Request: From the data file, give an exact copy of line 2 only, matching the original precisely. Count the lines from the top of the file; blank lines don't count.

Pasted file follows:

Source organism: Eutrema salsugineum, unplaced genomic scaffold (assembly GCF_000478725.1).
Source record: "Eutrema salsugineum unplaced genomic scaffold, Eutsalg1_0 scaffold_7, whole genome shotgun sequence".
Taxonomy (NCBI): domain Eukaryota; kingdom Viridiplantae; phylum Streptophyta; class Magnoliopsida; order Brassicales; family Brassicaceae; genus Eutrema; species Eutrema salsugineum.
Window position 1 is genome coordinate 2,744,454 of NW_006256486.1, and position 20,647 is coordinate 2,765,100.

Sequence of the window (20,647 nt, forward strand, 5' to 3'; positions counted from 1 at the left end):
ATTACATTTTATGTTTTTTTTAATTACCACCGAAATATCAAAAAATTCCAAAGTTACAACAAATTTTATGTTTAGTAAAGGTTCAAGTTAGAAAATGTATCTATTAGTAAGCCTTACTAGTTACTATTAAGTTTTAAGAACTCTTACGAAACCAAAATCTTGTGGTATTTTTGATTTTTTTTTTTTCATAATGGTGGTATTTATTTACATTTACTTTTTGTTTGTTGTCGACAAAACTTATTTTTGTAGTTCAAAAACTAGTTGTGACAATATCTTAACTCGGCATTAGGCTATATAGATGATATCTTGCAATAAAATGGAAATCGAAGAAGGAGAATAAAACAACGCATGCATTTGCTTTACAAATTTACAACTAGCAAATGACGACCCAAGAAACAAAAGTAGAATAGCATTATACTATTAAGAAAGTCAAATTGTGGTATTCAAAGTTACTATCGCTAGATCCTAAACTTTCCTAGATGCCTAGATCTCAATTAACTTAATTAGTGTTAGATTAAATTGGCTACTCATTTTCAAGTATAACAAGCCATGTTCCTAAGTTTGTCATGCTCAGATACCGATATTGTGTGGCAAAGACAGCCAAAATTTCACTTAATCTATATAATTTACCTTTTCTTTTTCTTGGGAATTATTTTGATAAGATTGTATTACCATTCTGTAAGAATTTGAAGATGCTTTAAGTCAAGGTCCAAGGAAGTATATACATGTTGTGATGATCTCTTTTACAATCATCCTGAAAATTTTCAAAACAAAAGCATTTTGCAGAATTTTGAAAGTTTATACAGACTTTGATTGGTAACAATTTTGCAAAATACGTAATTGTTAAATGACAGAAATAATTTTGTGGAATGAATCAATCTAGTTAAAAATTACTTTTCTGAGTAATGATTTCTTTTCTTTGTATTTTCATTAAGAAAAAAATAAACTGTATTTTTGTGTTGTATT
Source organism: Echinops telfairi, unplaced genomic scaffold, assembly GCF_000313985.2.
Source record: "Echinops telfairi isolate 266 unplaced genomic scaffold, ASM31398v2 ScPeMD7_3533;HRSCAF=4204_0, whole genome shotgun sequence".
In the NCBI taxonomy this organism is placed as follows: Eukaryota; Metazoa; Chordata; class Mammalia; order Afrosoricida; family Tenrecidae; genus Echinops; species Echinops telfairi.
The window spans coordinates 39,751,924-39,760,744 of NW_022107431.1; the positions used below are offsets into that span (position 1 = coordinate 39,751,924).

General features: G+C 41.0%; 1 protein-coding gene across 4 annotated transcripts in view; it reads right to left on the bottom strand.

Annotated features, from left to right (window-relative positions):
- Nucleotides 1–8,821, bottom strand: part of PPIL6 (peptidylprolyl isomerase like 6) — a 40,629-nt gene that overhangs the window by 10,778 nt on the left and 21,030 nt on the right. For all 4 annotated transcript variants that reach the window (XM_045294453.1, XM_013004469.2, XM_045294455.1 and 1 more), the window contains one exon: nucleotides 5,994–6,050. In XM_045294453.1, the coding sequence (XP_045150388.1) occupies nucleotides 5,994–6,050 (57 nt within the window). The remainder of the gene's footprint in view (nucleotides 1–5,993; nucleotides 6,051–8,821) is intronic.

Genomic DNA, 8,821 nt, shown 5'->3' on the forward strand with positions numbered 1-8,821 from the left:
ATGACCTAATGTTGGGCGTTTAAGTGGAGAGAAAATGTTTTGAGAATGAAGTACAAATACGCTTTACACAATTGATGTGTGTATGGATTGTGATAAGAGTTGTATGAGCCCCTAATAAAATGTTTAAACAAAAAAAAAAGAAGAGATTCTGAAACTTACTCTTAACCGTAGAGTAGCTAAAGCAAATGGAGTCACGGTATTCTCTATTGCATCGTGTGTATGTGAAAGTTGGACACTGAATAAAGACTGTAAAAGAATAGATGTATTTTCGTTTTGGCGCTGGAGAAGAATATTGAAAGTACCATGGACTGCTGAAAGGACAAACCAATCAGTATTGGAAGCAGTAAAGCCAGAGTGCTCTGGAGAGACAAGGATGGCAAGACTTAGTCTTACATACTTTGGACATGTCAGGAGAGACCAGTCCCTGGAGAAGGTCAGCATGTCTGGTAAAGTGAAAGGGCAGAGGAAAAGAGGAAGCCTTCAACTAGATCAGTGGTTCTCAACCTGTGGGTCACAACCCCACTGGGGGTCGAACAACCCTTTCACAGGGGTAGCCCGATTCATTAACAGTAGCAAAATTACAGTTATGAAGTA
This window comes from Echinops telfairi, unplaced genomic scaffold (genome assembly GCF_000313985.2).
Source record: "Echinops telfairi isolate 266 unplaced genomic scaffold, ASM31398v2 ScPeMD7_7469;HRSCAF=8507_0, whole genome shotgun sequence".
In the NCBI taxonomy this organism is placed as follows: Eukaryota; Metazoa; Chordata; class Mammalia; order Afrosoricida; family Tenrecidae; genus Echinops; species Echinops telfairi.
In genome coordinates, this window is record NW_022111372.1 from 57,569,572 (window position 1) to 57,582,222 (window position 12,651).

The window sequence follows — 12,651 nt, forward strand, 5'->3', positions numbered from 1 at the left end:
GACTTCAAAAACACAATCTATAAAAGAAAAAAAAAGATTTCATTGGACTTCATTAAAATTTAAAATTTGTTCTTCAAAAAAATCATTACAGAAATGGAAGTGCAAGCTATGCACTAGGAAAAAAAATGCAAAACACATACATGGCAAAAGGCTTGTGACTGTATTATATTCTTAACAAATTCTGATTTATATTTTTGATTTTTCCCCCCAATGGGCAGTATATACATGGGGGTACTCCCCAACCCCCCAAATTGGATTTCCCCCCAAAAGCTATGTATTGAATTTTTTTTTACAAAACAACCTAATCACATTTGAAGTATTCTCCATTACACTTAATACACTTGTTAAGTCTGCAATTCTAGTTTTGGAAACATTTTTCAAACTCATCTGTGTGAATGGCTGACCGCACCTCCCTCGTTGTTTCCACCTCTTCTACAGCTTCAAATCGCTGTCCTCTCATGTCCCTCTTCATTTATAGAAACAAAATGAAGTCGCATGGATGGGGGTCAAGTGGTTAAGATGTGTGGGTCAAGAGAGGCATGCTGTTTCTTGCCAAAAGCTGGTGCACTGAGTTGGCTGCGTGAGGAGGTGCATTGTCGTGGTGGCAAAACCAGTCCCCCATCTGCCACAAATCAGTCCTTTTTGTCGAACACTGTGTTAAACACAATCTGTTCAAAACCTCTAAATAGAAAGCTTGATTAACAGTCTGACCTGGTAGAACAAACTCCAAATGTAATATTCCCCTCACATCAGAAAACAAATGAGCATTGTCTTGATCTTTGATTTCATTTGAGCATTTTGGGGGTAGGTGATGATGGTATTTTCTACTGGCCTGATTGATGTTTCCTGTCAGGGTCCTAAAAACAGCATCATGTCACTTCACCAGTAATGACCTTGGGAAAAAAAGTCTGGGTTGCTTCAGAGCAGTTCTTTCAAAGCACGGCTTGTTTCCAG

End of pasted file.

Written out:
Source record: "Eutrema salsugineum unplaced genomic scaffold, Eutsalg1_0 scaffold_7, whole genome shotgun sequence".